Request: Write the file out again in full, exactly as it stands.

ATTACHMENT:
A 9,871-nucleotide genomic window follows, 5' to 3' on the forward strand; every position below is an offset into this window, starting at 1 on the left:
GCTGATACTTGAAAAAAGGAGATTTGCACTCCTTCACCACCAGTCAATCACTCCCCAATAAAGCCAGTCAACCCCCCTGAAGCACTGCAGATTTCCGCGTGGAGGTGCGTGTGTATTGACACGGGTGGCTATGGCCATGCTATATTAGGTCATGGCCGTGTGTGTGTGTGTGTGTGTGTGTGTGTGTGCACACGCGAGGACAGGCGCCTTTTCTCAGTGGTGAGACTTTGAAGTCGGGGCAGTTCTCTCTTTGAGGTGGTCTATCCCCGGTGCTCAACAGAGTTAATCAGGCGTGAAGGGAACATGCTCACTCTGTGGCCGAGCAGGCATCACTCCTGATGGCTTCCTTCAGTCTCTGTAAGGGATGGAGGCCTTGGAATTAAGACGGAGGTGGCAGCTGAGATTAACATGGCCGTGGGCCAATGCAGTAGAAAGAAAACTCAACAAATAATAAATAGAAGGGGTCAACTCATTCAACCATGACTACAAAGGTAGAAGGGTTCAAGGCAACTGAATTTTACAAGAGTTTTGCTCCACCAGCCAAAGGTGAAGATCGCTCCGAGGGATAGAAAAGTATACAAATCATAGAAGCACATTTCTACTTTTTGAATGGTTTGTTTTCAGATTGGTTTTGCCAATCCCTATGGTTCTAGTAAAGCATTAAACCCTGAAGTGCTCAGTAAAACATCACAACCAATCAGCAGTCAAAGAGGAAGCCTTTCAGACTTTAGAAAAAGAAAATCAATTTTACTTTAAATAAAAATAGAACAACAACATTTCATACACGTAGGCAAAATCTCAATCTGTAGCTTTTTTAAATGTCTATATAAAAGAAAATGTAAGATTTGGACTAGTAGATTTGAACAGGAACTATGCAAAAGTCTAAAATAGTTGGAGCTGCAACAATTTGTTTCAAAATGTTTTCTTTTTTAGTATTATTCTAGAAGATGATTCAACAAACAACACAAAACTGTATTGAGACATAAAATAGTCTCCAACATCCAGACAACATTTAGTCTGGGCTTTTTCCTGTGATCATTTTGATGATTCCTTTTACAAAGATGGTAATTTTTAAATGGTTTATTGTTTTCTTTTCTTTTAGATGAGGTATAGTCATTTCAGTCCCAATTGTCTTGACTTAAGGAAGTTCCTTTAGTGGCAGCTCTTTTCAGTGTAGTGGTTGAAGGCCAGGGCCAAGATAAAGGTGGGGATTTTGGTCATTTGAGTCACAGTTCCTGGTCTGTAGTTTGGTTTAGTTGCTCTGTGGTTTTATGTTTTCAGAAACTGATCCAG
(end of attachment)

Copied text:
A 9,871-nucleotide genomic window follows, 5' to 3' on the forward strand; every position below is an offset into this window, starting at 1 on the left:
GCTGATACTTGAAAAAAGGAGATTTGCACTCCTTCACCACCAGTCAATCACTCCCCAATAAAGCCAGTCAACCCCCCTGAAGCACTGCAGATTTCCGCGTGGAGGTGCGTGTGTATTGACACGGGTGGCTATGGCCATGCTATATTAGGTCATGGCCGTGTGTGTGTGTGTGTGTGTGTGTGTGTGTGCACACGCGAGGACAGGCGCCTTTTCTCAGTGGTGAGACTTTGAAGTCGGGGCAGTTCTCTCTTTGAGGTGGTCTATCCCCGGTGCTCAACAGAGTTAATCAGGCGTGAAGGGAACATGCTCACTCTGTGGCCGAGCAGGCATCACTCCTGATGGCTTCCTTCAGTCTCTGTAAGGGATGGAGGCCTTGGAATTAAGACGGAGGTGGCAGCTGAGATTAACATGGCCGTGGGCCAATGCAGTAGAAAGAAAACTCAACAAATAATAAATAGAAGGGGTCAACTCATTCAACCATGACTACAAAGGTAGAAGGGTTCAAGGCAACTGAATTTTACAAGAGTTTTGCTCCACCAGCCAAAGGTGAAGATCGCTCCGAGGGATAGAAAAGTATACAAATCATAGAAGCACATTTCTACTTTTTGAATGGTTTGTTTTCAGATTGGTTTTGCCAATCCCTATGGTTCTAGTAAAGCATTAAACCCTGAAGTGCTCAGTAAAACATCACAACCAATCAGCAGTCAAAGAGGAAGCCTTTCAGACTTTAGAAAAAGAAAATCAATTTTACTTTAAATAAAAATAGAACAACAACATTTCATACACGTAGGCAAAATCTCAATCTGTAGCTTTTTTAAATGTCTATATAAAAGAAAATGTAAGATTTGGACTAGTAGATTTGAACAGGAACTATGCAAAAGTCTAAAATAGTTGGAGCTGCAACAATTTGTTTCAAAATGTTTTCTTTTTTAGTATTATTCTAGAAGATGATTCAACAAACAACACAAAACTGTATTGAGACATAAAATAGTCTCCAACATCCAGACAACATTTAGTCTGGGCTTTTTCCTGTGATCATTTTGATGATTCCTTTTACAAAGATGGTAATTTTTAAATGGTTTATTGTTTTCTTTTCTTTTAGATGAGGTATAGTCATTTCAGTCCCAATTGTCTTGACTTAAGGAAGTTCCTTTAGTGGCAGCTCTTTTCAGTGTAGTGGTTGAAGGCCAGGGCCAAGATAAAGGTGGGGATTTTGGTCATTTGAGTCACAGTTCCTGGTCTGTAGTTTGGTTTAGTTGCTCTGTGGTTTTATGTTTTCAGAAACTGATCCAG